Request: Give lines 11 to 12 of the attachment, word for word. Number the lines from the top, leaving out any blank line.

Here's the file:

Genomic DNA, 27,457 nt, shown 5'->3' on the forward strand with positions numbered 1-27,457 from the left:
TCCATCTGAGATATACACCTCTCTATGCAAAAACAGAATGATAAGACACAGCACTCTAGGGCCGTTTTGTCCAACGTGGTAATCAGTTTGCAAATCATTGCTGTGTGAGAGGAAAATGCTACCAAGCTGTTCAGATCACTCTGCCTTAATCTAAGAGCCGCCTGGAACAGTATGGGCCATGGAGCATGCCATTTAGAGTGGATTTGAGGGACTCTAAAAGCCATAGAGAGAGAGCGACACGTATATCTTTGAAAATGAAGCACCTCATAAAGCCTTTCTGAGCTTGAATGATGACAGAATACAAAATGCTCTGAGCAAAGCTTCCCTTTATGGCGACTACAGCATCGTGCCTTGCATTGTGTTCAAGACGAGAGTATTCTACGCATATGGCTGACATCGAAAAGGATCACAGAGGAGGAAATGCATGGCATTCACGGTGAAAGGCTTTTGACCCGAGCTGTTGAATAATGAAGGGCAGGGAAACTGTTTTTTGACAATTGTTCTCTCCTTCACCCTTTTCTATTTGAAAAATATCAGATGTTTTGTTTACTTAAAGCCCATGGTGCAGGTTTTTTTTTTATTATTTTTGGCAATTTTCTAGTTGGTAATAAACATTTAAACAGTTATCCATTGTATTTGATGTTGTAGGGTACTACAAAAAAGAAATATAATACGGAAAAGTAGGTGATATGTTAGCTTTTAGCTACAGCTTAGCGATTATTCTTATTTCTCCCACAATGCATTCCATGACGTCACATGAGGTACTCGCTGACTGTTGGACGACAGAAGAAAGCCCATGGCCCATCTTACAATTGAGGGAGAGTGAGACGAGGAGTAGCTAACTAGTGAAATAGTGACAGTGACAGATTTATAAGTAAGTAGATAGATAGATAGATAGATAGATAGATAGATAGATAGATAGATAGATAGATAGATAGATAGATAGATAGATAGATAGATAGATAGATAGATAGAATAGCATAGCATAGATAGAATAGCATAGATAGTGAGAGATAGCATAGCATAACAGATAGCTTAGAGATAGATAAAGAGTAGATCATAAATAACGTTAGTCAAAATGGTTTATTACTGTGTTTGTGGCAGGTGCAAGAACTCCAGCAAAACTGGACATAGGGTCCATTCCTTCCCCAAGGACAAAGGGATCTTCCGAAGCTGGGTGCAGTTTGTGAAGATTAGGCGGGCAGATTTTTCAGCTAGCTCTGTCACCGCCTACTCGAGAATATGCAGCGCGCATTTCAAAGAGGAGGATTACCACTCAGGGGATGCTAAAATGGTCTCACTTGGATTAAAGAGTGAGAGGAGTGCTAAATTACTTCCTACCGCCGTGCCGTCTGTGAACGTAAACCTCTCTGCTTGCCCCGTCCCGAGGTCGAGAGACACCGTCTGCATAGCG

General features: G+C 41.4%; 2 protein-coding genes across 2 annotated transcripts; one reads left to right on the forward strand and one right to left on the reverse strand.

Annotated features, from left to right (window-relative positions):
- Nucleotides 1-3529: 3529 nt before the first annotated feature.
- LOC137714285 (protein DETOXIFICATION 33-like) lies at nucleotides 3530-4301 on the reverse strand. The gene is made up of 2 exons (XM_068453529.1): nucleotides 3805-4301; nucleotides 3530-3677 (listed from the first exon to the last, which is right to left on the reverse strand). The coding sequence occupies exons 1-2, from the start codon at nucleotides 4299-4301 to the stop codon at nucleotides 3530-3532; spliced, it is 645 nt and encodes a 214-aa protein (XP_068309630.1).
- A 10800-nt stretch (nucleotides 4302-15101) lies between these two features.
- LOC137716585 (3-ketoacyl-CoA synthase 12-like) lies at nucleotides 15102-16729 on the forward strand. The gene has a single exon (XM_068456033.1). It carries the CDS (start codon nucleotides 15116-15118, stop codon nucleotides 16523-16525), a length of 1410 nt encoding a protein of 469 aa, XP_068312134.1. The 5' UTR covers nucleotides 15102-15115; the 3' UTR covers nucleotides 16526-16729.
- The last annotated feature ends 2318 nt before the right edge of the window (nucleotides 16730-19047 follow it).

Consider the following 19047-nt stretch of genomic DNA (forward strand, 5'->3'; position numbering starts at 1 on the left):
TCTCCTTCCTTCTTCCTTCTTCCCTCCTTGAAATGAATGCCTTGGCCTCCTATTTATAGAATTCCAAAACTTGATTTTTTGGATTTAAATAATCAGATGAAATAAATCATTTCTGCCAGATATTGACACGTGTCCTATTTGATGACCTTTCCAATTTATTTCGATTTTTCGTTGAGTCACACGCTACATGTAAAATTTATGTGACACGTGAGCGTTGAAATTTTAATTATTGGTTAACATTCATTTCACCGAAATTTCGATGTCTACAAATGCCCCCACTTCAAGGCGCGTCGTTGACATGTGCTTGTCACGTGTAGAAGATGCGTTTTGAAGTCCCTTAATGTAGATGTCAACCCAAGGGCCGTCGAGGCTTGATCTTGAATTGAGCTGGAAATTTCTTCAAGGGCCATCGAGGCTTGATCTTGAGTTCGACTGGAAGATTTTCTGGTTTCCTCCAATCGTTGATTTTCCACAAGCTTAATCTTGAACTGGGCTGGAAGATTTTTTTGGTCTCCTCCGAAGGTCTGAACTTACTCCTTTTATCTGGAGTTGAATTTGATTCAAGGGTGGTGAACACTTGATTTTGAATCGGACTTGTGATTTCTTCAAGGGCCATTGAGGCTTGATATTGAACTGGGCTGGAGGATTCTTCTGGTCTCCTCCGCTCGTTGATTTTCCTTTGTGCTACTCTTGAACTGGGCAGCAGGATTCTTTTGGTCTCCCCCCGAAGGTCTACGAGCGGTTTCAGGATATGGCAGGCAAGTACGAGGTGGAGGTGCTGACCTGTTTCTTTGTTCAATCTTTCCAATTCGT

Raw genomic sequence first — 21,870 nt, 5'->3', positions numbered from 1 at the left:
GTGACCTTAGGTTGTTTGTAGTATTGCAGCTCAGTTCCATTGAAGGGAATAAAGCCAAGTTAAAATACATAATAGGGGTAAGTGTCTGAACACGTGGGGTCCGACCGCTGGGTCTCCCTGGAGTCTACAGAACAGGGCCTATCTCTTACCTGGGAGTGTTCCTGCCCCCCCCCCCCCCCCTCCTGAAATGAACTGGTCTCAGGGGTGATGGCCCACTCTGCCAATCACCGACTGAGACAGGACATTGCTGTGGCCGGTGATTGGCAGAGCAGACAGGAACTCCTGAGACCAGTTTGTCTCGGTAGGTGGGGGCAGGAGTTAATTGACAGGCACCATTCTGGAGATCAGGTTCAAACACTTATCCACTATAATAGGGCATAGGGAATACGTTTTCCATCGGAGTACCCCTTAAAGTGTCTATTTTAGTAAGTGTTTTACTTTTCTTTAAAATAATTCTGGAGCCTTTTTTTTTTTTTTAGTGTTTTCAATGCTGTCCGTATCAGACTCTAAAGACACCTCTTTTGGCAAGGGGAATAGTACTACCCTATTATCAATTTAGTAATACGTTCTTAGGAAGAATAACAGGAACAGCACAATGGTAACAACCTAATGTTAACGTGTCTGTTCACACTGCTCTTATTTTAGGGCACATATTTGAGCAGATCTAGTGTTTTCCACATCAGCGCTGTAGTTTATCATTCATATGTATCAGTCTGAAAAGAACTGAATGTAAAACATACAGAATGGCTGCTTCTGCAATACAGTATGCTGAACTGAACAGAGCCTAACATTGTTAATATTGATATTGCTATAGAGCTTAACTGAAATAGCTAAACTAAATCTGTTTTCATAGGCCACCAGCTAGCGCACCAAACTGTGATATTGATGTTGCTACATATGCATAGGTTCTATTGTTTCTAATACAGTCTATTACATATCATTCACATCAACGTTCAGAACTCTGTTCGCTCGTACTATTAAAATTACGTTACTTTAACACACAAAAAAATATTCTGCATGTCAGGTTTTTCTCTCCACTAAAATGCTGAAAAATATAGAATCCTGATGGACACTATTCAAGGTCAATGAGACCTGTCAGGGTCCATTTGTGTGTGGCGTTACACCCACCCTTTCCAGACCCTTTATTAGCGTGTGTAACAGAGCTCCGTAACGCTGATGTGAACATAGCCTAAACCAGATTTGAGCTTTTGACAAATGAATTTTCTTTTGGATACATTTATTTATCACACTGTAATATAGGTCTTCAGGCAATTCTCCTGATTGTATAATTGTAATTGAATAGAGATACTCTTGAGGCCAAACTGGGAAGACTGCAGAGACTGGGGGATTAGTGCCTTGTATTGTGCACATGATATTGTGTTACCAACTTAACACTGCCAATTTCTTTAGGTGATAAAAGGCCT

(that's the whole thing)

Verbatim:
TCTCCTTCCTTCTTCCTTCTTCCCTCCTTGAAATGAATGCCTTGGCCTCCTATTTATAGAATTCCAAAACTTGATTTTTTGGATTTAAATAATCAGATGAAATAAATCATTTCTGCCAGATATTGACACGTGTCCTATTTGATGACCTTTCCAATTTATTTCGATTTTTCGTTGAGTCACACGCTACATGTAAAATTTATGTGACACGTGAGCGTTGAAATTTTAATTATTGGTTAACATTCATTTCACCGAAATTTCGATGTCTACAAATGCCCCCACTTCAAGGCGCGTCGTTGACATGTGCTTGTCACGTGTAGAAGATGCGTTTTGAAGTCCCTTAATGTAGATGTCAACCCAAGGGCCGTCGAGGCTTGATCTTGAATTGAGCTGGAAATTTCTTCAAGGGCCATCGAGGCTTGATCTTGAGTTCGACTGGAAGATTTTCTGGTTTCCTCCAATCGTTGATTTTCCACAAGCTTAATCTTGAACTGGGCTGGAAGATTTTTTTGGTCTCCTCCGAAGGTCTGAACTTACTCCTTTTATCTGGAGTTGAATTTGATTCAAGGGTGGTGAACACTTGATTTTGAATCGGACTTGTGATTTCTTCAAGGGCCATTGAGGCTTGATATTGAACTGGGCTGGAGGATTCTTCTGGTCTCCTCCGCTCGTTGATTTTCCTTTGTGCTACTCTTGAACTGGGCAGCAGGATTCTTTTGGTCTCCCCCCGAAGGTCTACGAGCGGTTTCAGGATATGGCAGGCAAGTACGAGGTGGAGGTGCTGACCTGTTTCTTTGTTCAATCTTTCCAATTCGT

Raw genomic sequence first — 21,870 nt, 5'->3', positions numbered from 1 at the left: